1. How desperate were the Giants? Very. But that wasn't the reason they won. New York won because it simplified its defense and was clearly prepared for Washington's offense. The Giants sat back in a cover two, daring Washington to beat them underneath. The Redskins couldn't. Too often they kept extra blockers in to handle the ends, leaving four receivers against seven defenders. That's a mismatch. Also, one Giants defender said they were dying to face Mark Brunell after playing Peyton Manning, Donovan McNabb and Matt Hasselbeck in the first three games.
2. Can the Redskins stop the Giants' big-play attack? We said it was a lot to ask. We were right. New York gashed Washington with four plays of 20 yards or more; those plays combined 138 yards. That's ridiculous. And the blame was all over. Lemar Marshall hesitated on a blitz; that extra split second allowed Eli Manning to hit a big play downfield. Sean Taylor got turned around on another deep ball.
3. But what is the key to stopping them? We thought it was easy: stop Tiki Barber. They couldn't. Part of the problem was sloppy tackling, starting on the first play when Marcus Washington had a chance to drop him in the backfield and failed. Another time, Sean Taylor completely whiffed on a pathetic shoulder tackle attempt. Barber hurt the Redskins time and again running over the left side. It wasn't just Andre Carter's fault; it was everyone's.
4. Where should the Redskins attack offensively? We said at the outside linebackers and downfield. The Redskins tried to get wide, but the Giants linebackers wouldn't let them. The ends, Omi Umenyiora in particular, did a good job of forcing runs wide and disrupting the play enough for the linebackers to shoot through. Washington's line rarely got to the second level.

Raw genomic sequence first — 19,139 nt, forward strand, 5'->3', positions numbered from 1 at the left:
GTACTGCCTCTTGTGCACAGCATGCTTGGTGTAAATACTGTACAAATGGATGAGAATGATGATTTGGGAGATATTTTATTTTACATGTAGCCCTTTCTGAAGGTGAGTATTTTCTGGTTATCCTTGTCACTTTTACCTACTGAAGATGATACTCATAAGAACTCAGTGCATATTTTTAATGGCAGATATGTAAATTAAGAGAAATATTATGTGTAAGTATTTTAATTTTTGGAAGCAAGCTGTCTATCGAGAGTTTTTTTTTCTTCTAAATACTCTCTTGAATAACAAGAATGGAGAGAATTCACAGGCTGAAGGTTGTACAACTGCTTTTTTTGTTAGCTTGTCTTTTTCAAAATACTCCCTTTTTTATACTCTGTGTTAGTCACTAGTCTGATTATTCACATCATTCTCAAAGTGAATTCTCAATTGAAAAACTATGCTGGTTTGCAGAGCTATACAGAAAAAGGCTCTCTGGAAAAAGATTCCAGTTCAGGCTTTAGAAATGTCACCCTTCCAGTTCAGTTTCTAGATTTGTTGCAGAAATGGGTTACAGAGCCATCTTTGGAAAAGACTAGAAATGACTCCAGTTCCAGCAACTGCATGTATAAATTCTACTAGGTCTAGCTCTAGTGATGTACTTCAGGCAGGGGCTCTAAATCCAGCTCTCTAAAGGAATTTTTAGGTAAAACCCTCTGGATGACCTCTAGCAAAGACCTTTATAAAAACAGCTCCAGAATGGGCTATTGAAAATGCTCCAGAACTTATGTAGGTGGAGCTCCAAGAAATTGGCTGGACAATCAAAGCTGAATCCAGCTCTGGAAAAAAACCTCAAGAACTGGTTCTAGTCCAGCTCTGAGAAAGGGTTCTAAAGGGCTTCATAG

5. What about the passing game? We said, the Redskins should join other teams and attack them downfield. But Washington is at its best when it can send out four and five receivers. However, the Giants played a cover two and Washington couldn't hurt them underneath in the soft parts of the zone. Part of the problem on some plays is that Washington had to keep in extra blockers.
6. What are the big matchups offensively? We said the tackles against the ends. The Redskins lost those battles. It wasn't just the sacks or pressure, it was that the ends were good at forcing the backs wide.
7. What are the key matchups defensively? We said the secondary against New York's receivers and Marshall against Barber. Washington lost those battles, too. The Giants messed up in the red zone a few times, but they had no trouble getting down there. The secondary is playing poorly in coverage. And Marshall has not progressed enough. He's not even close to Antonio Pierce.
8. Will LA finally break out? We didn't think so and he certainly did not have a breakout game. Arrington blitzed a couple times and Clinton Portis picked him up. Arrington did have a tipped pass after which he celebrated like he had just recorded a sack. He was a bit pumped up for this one. But he was not a factor in the outcome.
9. How dangerous is Eli Manning? We thought he was a danger -- to both sides. But he was good yesterday and here's why: the kid is willing to stand in against the blitz. His ability to do that enabled him to make big plays downfield. He had some misses, but overall he was good.
10. Will the Redskins win? Clearly, we're foolish because we said yes. Remember, they don't play well here under Joe Gibbs. Yet we ignored that and ignored the fact that New York was at home and desperately needed a win. We thought the Redskins' offense would produce more than, say, three points. We won't make this mistake again.